Anger. Frustration. Fear. Terror. Sadness. Tears. Overwhelmed. Frustrated.
Yes, that was frustrated twice. As a parent, there is nothing worse than when a child lies to you. I know we have all done it. As a child, you seem to have to try to see what you can get away with. You want to make your parents happy so why show them some of the ugly reality? Besides, they tend to get mad and you get in trouble.
As a parent, its a knife in the heart. Its that perfect little person that you held in your arms those first few months and promised you would protect at all costs. That perfect little child grows and will tell you what they think you want to hear and the hurt when you find out its not true cuts you to the core.
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Diabetes Nazi Mom
You are really a warm, caring mom. I have lived with type one for 42 years, we did not have any of the tools that we have now for good control… and most of us made it out ok. Most lows DO NOT lead to “death in bed” nor to a hspital say. You did not ndicate wheter he is hypoiunaware, not whether the misreported readings were low or high…The more you “punish” your son, the mnore he will wat to lie to you and make up numbers. As an athlete, It is important that he makes sure that his numbers are not too low. does he carb load or adjust basals prior to exercising?> He IS on a pump?. Has he ever been around any other teens with diabetes, or met any other athletes with diabetes, check out the JDRF in your city or your children’s hospital for support groups, Your son needs to know that he is NOT the only one. And I assure you, continuing to be the diabetes “Nazi Mom” willk push him into more rebellion. Does he like to use the Internet.? I think there is a teen chat room on the CWD ( children with diabetes) website. some times it is easier for teens to hear about good contol tech bniques from someone other than mom.
As a T1 who once was a teen … I wasn’t perfect. I survived lots of hypos at and away from home. Your son will too. Neither your son nor I are “immortal” but we’ll survive.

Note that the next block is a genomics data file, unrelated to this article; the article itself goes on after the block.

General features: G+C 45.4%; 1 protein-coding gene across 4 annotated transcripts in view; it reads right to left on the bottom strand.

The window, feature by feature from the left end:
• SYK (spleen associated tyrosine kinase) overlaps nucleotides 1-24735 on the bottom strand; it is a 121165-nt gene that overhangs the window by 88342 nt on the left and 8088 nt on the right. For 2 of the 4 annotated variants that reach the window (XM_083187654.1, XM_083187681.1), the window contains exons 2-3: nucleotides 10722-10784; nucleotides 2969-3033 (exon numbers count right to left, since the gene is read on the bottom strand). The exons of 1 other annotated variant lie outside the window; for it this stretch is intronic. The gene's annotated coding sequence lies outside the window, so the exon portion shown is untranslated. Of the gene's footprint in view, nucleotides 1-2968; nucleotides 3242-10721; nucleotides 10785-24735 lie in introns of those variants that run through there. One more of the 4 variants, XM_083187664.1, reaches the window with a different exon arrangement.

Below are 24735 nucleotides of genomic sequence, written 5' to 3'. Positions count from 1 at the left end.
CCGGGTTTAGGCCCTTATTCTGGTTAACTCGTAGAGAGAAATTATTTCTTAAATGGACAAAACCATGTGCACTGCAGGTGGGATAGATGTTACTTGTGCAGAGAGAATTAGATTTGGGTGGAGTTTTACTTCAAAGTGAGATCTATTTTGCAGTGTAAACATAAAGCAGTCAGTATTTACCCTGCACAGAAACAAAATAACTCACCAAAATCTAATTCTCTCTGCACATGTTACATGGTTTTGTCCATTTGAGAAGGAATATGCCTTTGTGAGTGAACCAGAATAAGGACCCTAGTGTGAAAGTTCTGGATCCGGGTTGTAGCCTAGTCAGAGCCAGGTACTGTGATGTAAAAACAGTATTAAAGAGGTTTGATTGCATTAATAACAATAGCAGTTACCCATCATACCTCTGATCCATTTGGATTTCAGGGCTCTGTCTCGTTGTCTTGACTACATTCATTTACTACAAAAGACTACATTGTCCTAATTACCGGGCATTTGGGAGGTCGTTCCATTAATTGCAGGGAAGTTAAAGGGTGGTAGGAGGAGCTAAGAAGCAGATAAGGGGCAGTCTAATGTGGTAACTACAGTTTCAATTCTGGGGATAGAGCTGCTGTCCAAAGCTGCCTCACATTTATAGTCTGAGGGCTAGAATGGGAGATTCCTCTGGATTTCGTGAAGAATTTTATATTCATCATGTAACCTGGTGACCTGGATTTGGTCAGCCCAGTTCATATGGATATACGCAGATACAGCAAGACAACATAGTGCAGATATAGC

I’m not sure you’re old enough to remember the movie “Steel Magnolias” but I remember seeing it decades ago and I freaked out at the hypo scenes. But you know what? I’ve had hypos worse than that, and I did survive. It’s not anything I would wish on anyone else, but they’ll survive too.
Thank you everyone for your sound advice and comments.
I do pray that my son will survive. He is not aware of lows at night and that terrifies me. The lower he gets, the more peaceful he appears and while DiB may be rare, I have personally lost friends to it and that adds to my fear.
My son is a pumper and has been very good about testing when exercising (with Mom’s guidance). The desire to leave diabetes at home has been an issues that we dealt with previously. I had received guidance on the issue from a very well known and well educated psychologist. His belief is that not taking care of your diabetes should receive the exact same discipline as not doing your homework. In my house, lying is lying and will be punished. I have never focused on the numbers as anything but tools and he knows that. He knows that he will NOT be punished for highs or lows. He is and was reminded that we are a team and I cannot do my job without data. Only he can provide that for me when he is not around.
My son has been around many children with diabetes but is not a social child. He has learned more from the adults in these sessions but with time, his teen brain seems to forget what he learned. When this issue first arose last year, he was in a classroom filled with children he had literally known all of his life. He has had diabetes since he was 2 so neither he nor his peers were new to the routine. He is in a new school now and I have stressed that having even one friend or teacher that you tell about the disease can only help you if you get in trouble health wise.
For those who wondered, no I did not freak out in front of my son. I saved all of my venting for my blog and our conversation was serious but calm. He did not realize that he had fallen asleep when low and hopefully we have worked out a system now that will work for us. The “punishment” that was given is the only thing that he currently cares about. It is equivalent to taking away an iPod or X-box for him. He still has many other outlets to continue to workout. I am hoping the short term reminders will help him to get back on track and in the habit of testing.
Again thank you for the thoughts and taking time to make suggestions!